Friday, December 30, 2005

Matching ISO-8859-1 strings with Ruby

While refactoring a braindead legacy application, I needed to separate employees' last names and first names that historically have been stored in a single field in the employees table. Easy cake, even though Spanish names can be a bit more complicated than their English counterparts. Here is the regular expression:

# matches 'Gomez', 'de la Cruz', 'de los Santos', etc.
apellido = '((?:(?:de|del|la|las|los|y|san)\s+)*(?:\w|\#)+)\s+'

# matches the rest of the string after the last names
nombres = "(.*)"

# the complete regular expression
re = /#{apellido}#{apellido}#{nombres}/i

It's not perfect, but covers most of our cases, with only one failure.

These names were written in US-ASCII and thus without accented letters and 'Ñ' (did you notice the '#' in the regular expression?, it is replacing the 'Ñ'). But, what if they were used?

Ruby supports some encodings, including UTF-8 which would be enough for matching those characters. Unfortunately the database was created with the ISO-8859-1 encoding and converting it to UTF-8 was not an option because many programs and (very old) printers depend on ISO-8859-1.

Ruby supports ISO-8859-1 with its new regular expression engine code-named Oniguruma, but only in the development branch (1.9). Oniguruma will be included in Ruby 2.0.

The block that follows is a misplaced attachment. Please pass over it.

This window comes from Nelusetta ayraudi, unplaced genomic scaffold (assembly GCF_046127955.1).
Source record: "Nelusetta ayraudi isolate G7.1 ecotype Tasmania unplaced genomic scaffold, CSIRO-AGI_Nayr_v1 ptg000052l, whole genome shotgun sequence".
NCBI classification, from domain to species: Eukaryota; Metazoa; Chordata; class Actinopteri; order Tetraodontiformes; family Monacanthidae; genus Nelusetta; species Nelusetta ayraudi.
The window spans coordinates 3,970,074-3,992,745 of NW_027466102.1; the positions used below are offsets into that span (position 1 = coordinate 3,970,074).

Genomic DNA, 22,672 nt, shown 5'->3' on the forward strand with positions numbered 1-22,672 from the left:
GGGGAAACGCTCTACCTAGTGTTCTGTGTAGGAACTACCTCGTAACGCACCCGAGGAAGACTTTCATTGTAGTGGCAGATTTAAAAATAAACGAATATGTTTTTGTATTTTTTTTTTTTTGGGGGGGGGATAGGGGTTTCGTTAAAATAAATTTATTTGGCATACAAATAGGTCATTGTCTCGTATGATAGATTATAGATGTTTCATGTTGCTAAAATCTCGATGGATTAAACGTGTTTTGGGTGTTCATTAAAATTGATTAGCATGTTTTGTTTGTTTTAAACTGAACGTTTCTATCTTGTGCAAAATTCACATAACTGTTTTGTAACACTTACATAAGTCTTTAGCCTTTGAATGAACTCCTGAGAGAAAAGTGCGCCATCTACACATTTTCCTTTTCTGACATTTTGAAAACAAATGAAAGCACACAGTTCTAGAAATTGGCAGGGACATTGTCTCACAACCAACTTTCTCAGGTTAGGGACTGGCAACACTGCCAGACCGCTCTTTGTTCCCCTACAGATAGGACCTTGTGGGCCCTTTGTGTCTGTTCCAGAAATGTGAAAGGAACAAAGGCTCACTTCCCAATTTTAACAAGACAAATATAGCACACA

There was one option left: converting the string from ISO-8859-1 to UTF-8 before passing it through the regular expression. This is done with the interface to the iconv library.

require 'iconv'

# We want to convert from ISO-8859-1 to UTF-8
c ='UTF-8', 'ISO-8859-1')

# This is an ISO-8859-1 string
fullname = "Núñez de los Santos María de Jesús"

# Converting
utf_fullname = c.iconv(fullname)

# We can test it, spliting the name into words:

Since \w now matches accented letters and 'ñ', the previous code splits fullname into words.

Notice the extra 'e' after the regular expression. It's an option, saying that Ruby should treat the string as UTF-8 encoded.

Sunday, December 18, 2005

Ruby and Tk on Solaris

Learning Ruby has been a pleasant and rewardable experience. Since May of this year it became one of my most valuable assets for solving problems at work, replacing Perl.

The need to understand how Ruby on Rails works started the quest. And it was such a joy programming in Ruby that I felt compelled to expand its use beyond scripting and web applications development.